The Pittsburgh Penguins have given Evgeni Malkin an enormous eight-year, $76 million contract extension which will keep him within the organization through the 2021-22 season. Malkin's old contract was still in place through the 2013-14 season, but the team clearly believed they needed to address his contract as soon as possible.
Malkin will make $7.5 million in 2013-14 in the final year of his old deal before seeing his check bump up to $9.5 million a year starting in 2014-15 and continuing through 2021-22. Though the forward will be seeing a big boost in pay, his cap hit will only increase by $800,000 (from $8.7 million to $9.5 million) once his new deal takes hold.
Penguins fans should be pretty happy. This news means both Malkin and Sidney Crosby are locked up with the Penguins through the next nine seasons.
While Malkin's price might seem a bit steep to some, he probably could have commanded significantly more should he have waited to sign a new deal. As this article on Sportsnet points out, Malkin signed his new extension prior to a season where the league's salary cap is rolled back to $64.3 million. This cap number will rise and it might rise as soon as 2014-15. If Malkin would have held off on agreeing to an extension until some point during 2013-14 when it's obvious the cap is about to rise to the $70 million neighborhood, we might be talking about a contract that's somewhere in the $10-13 million range.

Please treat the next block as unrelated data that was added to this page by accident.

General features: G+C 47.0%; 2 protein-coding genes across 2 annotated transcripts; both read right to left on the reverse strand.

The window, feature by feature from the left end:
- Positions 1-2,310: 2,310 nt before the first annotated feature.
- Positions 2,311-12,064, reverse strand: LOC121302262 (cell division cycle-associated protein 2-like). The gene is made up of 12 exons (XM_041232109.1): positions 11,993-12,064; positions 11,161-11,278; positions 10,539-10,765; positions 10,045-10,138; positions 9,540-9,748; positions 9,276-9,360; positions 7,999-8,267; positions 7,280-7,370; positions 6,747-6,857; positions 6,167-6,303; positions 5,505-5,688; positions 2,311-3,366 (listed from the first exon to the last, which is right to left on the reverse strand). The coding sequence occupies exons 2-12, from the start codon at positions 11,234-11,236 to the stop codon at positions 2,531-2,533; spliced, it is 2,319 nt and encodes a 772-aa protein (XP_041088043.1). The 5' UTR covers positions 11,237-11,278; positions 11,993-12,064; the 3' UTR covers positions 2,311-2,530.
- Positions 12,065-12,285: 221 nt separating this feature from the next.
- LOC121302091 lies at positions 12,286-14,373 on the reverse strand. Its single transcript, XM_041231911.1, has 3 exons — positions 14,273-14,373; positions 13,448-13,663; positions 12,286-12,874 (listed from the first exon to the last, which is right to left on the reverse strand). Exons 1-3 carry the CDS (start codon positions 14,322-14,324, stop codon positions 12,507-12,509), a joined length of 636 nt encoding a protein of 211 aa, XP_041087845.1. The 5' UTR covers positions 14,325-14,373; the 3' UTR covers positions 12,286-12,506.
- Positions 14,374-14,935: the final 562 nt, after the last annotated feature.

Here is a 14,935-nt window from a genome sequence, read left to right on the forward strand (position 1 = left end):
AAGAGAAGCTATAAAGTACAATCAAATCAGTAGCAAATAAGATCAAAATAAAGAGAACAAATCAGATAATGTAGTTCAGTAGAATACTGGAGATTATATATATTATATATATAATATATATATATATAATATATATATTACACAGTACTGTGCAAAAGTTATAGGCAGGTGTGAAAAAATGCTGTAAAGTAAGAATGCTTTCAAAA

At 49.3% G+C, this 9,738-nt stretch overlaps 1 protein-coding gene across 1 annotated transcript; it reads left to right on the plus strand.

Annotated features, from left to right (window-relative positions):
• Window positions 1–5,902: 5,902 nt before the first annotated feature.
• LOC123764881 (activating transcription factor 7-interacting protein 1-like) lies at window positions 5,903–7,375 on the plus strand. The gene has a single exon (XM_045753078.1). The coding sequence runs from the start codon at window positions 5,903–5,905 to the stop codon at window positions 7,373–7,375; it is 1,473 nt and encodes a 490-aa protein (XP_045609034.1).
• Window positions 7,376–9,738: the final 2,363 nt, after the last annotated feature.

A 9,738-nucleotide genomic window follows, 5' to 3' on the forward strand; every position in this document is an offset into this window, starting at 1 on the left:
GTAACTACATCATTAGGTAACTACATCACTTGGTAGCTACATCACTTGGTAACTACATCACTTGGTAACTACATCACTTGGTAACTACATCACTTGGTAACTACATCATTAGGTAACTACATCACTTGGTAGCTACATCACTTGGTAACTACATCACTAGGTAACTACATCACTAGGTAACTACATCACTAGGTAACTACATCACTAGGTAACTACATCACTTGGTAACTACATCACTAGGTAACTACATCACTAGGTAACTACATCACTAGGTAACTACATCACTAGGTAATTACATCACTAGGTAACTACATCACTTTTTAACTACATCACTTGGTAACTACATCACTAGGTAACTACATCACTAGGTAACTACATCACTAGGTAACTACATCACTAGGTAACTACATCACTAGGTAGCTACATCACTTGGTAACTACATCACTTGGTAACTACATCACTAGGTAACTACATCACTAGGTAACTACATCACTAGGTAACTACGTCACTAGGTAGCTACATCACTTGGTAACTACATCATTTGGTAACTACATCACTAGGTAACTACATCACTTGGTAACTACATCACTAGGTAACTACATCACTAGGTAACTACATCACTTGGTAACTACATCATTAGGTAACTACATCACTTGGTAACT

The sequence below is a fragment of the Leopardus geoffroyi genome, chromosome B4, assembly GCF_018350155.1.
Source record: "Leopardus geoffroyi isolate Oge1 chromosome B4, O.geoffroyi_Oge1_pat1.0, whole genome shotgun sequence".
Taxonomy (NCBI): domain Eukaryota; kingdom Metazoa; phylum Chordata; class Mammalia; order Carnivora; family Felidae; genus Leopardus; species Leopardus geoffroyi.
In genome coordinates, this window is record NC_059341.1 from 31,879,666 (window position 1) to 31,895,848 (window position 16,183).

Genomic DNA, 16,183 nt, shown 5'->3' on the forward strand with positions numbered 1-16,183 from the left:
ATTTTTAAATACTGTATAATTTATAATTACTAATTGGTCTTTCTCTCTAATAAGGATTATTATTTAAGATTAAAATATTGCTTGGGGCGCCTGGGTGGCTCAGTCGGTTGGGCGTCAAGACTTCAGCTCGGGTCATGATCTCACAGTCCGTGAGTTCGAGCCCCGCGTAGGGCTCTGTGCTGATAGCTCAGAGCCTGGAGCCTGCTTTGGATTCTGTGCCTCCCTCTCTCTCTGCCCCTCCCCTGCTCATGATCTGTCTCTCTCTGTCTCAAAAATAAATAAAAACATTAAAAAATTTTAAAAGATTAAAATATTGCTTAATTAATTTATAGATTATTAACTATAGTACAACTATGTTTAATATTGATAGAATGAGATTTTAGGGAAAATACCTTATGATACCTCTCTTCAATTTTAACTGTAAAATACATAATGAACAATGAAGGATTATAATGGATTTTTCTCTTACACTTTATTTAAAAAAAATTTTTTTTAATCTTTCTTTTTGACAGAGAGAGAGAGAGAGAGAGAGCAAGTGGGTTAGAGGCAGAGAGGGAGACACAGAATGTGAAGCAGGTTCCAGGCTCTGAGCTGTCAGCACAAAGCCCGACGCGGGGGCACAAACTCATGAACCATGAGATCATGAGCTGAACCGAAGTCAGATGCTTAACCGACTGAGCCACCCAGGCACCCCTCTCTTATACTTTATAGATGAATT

However, while Malkin waiting for more money might have worked in theory, it's doubtful the Penguins wanted to pay him more than Crosby. Crosby's deal is one from the old era of front-loaded contracts, but he'll still make more than Malkin for the next six seasons.
It's tough to argue that Malkin isn't worth the money. Some hockey fans are debating that it's foolish to tie up so much money in one player, but it's important to remember that we're discussing one of the best players in the league. Malkin averages 1.22 points-per-game in regular season contests, a ratio which is absolutely stunning. If Malkin was to test the open market you could bet every team in the league would be willing to pay $10 million or more a season to secure his talents.
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